David Nash

Biography of David Nash

Britain’s best loved land artist and sculptor, David Nash, has made a name for himself by working with trees of all sorts and creating out of them colossal sculptures. Born in 1945 in Surrey, England, he then went on to attend the prestigious Chelsea School of Art. From his earlier artistic endeavours, even as a student, natural materials—primarily wood—were always at the core of his work.


David Nash has been known for his highly innovative use of such materials in sculptural, location based projects that thoroughly explore the wonders of the natural world. In 1977, the artist created one of his most celebrated artworks, Ash Dome. Clearing an area of land in Northern Wales (where he was living, and still lives), David Nash planted and trained a circle of twenty-two ash trees to grow in a vortex. To this day, the trees continue to grow and the exact location of the site has remained a secret since its initial execution—an ode to the artist’s long term mission of protecting the delicate environment of his beloved Welsh countryside.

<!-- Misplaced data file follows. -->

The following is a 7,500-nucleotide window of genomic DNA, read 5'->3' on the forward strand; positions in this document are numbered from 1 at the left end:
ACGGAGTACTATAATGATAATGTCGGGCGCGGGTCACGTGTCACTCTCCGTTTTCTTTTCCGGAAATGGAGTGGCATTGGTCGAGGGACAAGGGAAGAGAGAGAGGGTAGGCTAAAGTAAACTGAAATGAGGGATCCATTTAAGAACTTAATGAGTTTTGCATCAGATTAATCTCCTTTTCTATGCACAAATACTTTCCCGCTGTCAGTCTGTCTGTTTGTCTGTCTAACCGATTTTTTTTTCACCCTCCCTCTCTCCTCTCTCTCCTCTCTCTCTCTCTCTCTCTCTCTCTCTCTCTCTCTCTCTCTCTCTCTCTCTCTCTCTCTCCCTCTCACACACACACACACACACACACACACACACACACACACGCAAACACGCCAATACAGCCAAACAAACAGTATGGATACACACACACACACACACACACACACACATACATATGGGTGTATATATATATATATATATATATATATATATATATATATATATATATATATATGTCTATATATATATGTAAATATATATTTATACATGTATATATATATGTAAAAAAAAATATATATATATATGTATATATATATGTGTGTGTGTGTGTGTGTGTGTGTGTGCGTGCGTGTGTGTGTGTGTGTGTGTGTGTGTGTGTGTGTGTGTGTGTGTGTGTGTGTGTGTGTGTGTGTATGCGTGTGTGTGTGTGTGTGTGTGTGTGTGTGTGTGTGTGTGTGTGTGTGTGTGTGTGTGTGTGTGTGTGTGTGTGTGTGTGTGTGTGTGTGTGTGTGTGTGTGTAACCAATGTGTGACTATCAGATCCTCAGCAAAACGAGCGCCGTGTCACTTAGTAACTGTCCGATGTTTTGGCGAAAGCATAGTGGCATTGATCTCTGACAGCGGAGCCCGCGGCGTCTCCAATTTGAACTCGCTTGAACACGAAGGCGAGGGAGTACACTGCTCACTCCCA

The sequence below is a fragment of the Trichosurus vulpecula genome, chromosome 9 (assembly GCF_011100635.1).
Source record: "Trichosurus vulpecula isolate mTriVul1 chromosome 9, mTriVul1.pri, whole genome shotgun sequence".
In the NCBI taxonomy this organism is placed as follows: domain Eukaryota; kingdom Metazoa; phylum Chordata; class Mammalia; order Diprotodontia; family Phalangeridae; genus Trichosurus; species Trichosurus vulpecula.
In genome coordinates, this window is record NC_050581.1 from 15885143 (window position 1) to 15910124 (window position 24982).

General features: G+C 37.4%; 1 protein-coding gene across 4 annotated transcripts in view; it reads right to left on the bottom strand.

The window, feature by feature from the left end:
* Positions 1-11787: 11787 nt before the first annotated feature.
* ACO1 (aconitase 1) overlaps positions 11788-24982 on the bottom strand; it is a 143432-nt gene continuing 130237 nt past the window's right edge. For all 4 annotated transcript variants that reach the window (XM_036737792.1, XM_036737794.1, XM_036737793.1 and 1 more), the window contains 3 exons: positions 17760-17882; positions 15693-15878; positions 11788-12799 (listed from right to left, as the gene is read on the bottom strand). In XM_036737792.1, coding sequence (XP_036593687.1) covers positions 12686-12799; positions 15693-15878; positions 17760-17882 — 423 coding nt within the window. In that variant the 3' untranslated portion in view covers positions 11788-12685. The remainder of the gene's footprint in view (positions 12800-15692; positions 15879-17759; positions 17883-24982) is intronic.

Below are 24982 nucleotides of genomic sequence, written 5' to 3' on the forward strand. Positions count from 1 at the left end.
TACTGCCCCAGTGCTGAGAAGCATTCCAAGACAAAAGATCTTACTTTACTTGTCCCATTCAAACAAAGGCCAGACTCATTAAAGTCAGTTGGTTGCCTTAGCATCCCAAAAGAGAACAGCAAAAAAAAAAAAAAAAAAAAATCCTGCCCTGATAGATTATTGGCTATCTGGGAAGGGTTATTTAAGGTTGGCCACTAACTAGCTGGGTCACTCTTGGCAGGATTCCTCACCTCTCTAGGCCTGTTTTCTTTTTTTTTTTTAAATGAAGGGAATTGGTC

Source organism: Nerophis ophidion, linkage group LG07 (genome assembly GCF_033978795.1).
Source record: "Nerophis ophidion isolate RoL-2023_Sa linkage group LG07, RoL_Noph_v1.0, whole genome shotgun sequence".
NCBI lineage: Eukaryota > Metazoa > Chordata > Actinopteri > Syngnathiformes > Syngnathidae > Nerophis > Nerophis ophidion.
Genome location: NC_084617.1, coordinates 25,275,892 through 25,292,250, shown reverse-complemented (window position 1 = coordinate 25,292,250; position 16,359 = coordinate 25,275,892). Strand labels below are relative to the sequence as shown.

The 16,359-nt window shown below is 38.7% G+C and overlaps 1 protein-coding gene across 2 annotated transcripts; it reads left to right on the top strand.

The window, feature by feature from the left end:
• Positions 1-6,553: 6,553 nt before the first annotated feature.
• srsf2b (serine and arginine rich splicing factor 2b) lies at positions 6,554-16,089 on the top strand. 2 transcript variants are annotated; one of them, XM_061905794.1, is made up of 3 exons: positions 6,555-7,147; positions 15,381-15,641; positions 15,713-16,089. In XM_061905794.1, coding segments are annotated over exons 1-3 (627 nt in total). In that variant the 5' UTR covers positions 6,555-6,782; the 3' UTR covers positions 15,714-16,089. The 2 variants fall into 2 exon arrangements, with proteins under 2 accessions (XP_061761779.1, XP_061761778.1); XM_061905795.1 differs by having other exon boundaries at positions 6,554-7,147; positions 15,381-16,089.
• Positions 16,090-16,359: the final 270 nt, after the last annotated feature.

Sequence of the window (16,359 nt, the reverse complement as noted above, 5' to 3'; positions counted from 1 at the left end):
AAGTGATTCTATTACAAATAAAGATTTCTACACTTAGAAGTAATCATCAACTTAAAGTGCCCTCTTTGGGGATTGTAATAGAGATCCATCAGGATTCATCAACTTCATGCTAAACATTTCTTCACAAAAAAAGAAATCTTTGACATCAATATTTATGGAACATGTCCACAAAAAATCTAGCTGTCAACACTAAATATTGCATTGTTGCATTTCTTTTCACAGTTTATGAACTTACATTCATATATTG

Though always committed to incorporating wood and natural elements in his art practice, David Nash has been praised for his skilled use of heavy equipment such as blow torches and chainsaws. Using these, he has morphed his small scope of materials into fascinatingly unexpected shapes. In 2010, the artist famously melded two gargantuan stumps of eucalyptus into a solid square in the work Oculus Block, which quickly became a must-see piece of the renowned Yorkshire Sculpture Park.


David Nash has honed an extensive career, and now in his mid 70s continues to explore his endless fascination for nature through his works on paper. Depicting essentially abstracted trees—their trunks, branches, reflections, and shadows—the artist has proven to be a skilled print maker with his stencil work, and has demonstrated an elegant hand in charcoal and pastels.


A large proportion of the artist’s work holds its place in nature; in undisclosed locations, in rivers of North Wales, or even in organic sheep farms of Virginia in the USA. However, David Nash’s sculptures have also been exhibited in high-profile locations such as the Yorkshire Sculpture Park, the Royal Botanical Gardens at Kew just outside of London, and the Kröller-Müller Museum in Otterlo, the Netherlands. In 1999, David Nash was elected a Royal Academician, and in 2004 he was awarded an Order of the British Empire for his services to the arts.

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